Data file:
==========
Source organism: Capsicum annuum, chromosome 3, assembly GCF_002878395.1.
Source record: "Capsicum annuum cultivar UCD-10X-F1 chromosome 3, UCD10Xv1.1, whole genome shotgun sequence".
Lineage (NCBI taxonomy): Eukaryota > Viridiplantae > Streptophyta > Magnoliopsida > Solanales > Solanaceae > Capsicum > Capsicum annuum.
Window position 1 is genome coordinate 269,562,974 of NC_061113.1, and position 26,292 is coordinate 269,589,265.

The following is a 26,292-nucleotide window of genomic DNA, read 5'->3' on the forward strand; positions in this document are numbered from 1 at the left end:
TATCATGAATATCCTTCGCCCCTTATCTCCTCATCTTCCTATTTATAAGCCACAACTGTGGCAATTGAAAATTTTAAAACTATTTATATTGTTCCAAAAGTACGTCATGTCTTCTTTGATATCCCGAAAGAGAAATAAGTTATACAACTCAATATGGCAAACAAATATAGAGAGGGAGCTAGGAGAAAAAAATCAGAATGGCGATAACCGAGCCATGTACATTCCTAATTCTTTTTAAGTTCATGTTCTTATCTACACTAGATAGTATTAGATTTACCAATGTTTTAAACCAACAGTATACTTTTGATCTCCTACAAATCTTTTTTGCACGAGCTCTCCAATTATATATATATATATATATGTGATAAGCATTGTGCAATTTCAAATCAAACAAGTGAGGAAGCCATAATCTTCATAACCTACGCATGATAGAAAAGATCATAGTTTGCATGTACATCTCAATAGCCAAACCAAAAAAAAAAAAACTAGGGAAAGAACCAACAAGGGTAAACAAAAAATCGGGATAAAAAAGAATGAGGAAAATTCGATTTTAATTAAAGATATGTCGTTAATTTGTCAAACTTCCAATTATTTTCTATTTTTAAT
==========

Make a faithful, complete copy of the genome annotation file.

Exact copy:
Source organism: Capsicum annuum, chromosome 3, assembly GCF_002878395.1.
Source record: "Capsicum annuum cultivar UCD-10X-F1 chromosome 3, UCD10Xv1.1, whole genome shotgun sequence".
Lineage (NCBI taxonomy): Eukaryota > Viridiplantae > Streptophyta > Magnoliopsida > Solanales > Solanaceae > Capsicum > Capsicum annuum.
Window position 1 is genome coordinate 269,562,974 of NC_061113.1, and position 26,292 is coordinate 269,589,265.

The following is a 26,292-nucleotide window of genomic DNA, read 5'->3' on the forward strand; positions in this document are numbered from 1 at the left end:
TATCATGAATATCCTTCGCCCCTTATCTCCTCATCTTCCTATTTATAAGCCACAACTGTGGCAATTGAAAATTTTAAAACTATTTATATTGTTCCAAAAGTACGTCATGTCTTCTTTGATATCCCGAAAGAGAAATAAGTTATACAACTCAATATGGCAAACAAATATAGAGAGGGAGCTAGGAGAAAAAAATCAGAATGGCGATAACCGAGCCATGTACATTCCTAATTCTTTTTAAGTTCATGTTCTTATCTACACTAGATAGTATTAGATTTACCAATGTTTTAAACCAACAGTATACTTTTGATCTCCTACAAATCTTTTTTGCACGAGCTCTCCAATTATATATATATATATATATGTGATAAGCATTGTGCAATTTCAAATCAAACAAGTGAGGAAGCCATAATCTTCATAACCTACGCATGATAGAAAAGATCATAGTTTGCATGTACATCTCAATAGCCAAACCAAAAAAAAAAAAACTAGGGAAAGAACCAACAAGGGTAAACAAAAAATCGGGATAAAAAAGAATGAGGAAAATTCGATTTTAATTAAAGATATGTCGTTAATTTGTCAAACTTCCAATTATTTTCTATTTTTAAT